Hairston regularly publishes scholarly legal articles and is an adjunct law professor at Mississippi College School of Law. He is a member of the Mississippi Economic Development Council and the National Association of Bond Lawyers. Tray was recognized as “Young Lawyer of the Year” by Mississippi College School of Law in 2012 and “Top 40 under 40” by the Mississippi Business Journal 2012-2013. He most recently gave a TEDx Talk on “How to Make Health Care an Economic Driver” at Jackson’s first ever TED Talk forum.

Todd McDonald

President, Liberty Bank

Todd McDonald is the President of Liberty Bank and Trust Company and is a member of the Board of Directors. He has a degree in Business Management from Morehouse College, and an MBA in Business Administration from Northwestern’s Kellogg School of Management, as well as a Graduate School of Banking Degree from Louisiana State University. Todd is responsible for developing business plans and leading high impact initiatives and is involved in the company’s corporate strategy decisions. Todd is also active in various civic organizations, including the National CDFI Fund Board, the New Orleans Board of Liquidation, the National Bankers Association, the Independent Community Bankers of America, the Cowen Institute, the Bureau of Government Research, and the Louisiana Workforce Investment Council. Liberty Bank and Trust is a designated MDI (Minority Depository Institution) providing personal, business, mortgage, automobile, home equity and freedom fast loans to customers. It is the largest black-owned bank in the United States. Founded in 1972 in New Orleans, Liberty has since grown its assets to more than one billion dollars and has expanded into eleven states, while maintaining a dedication to community and business development. The bank’s mission is to provide cost-effective delivery of high quality, innovative, customer driven financial products and services to diverse markets, with a focus on communities of color who have traditionally been underserved. More information about Liberty Bank and Trust Company is available at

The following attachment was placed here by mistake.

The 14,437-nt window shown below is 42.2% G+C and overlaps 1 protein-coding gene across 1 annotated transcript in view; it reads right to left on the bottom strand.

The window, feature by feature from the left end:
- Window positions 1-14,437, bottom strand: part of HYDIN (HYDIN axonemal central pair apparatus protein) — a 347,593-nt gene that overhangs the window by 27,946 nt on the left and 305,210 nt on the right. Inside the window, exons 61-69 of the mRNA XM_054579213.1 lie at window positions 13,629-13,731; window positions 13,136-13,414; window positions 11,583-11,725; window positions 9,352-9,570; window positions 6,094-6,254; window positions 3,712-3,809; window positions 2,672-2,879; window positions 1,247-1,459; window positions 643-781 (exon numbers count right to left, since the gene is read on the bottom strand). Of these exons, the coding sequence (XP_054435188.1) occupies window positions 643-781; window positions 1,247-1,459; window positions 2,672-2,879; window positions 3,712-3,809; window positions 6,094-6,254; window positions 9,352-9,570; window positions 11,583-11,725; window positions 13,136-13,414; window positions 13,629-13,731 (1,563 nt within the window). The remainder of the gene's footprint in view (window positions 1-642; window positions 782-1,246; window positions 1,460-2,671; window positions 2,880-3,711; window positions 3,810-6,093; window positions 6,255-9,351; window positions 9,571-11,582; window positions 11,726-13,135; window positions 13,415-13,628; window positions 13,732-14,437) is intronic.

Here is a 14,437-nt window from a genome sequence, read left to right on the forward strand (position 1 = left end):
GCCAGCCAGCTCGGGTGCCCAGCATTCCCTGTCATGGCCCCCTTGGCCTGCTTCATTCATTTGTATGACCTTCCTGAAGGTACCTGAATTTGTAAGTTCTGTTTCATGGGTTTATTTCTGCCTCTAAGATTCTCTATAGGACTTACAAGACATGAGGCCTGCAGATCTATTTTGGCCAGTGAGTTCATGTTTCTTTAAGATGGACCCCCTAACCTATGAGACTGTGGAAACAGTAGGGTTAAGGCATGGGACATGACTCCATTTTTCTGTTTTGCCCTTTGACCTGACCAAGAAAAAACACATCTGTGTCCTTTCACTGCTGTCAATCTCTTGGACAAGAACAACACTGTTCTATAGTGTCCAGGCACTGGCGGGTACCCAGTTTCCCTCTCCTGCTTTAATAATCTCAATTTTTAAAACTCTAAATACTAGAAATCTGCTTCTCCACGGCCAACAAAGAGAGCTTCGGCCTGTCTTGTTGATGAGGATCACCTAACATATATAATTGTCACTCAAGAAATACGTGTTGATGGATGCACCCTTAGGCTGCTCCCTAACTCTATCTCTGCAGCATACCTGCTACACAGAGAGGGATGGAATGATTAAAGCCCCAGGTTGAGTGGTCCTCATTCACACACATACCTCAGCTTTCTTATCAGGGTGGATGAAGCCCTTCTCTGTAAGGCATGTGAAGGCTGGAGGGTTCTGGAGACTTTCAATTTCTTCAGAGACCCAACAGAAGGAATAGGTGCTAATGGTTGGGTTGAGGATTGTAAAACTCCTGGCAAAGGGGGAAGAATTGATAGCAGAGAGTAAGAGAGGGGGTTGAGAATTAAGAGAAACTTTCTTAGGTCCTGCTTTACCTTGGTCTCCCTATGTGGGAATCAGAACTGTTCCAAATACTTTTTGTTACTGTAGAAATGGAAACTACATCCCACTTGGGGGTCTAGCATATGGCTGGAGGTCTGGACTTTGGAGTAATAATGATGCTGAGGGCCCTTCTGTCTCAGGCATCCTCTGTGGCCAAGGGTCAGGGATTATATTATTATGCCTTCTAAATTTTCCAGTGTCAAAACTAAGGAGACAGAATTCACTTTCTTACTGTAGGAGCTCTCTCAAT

Tom Pittman

Founding President and CEO, Community Foundation of Northwest Mississippi 

Tom Pittman was co-incorporator of the Community Foundation of Northwest Mississippi in 2002 and served as its first chairman before becoming its first full-time president and CEO in 2004. He oversaw its development of $20 million in endowments while granting $25 million to more than 200 nonprofits in its 11-county region before becoming president emeritus in 2020.
He previously was publisher and editor of the DeSoto Times newspaper, which received first place awards for general excellence in Mississippi. Prior to that he served as general manager and editor of the Daily Journal in Tupelo, the state’s third-largest newspaper, for 18 years. He became interested in electronic delivery of news in 1981 after reading about Knight-Ridder’s videotext experiment in Miami.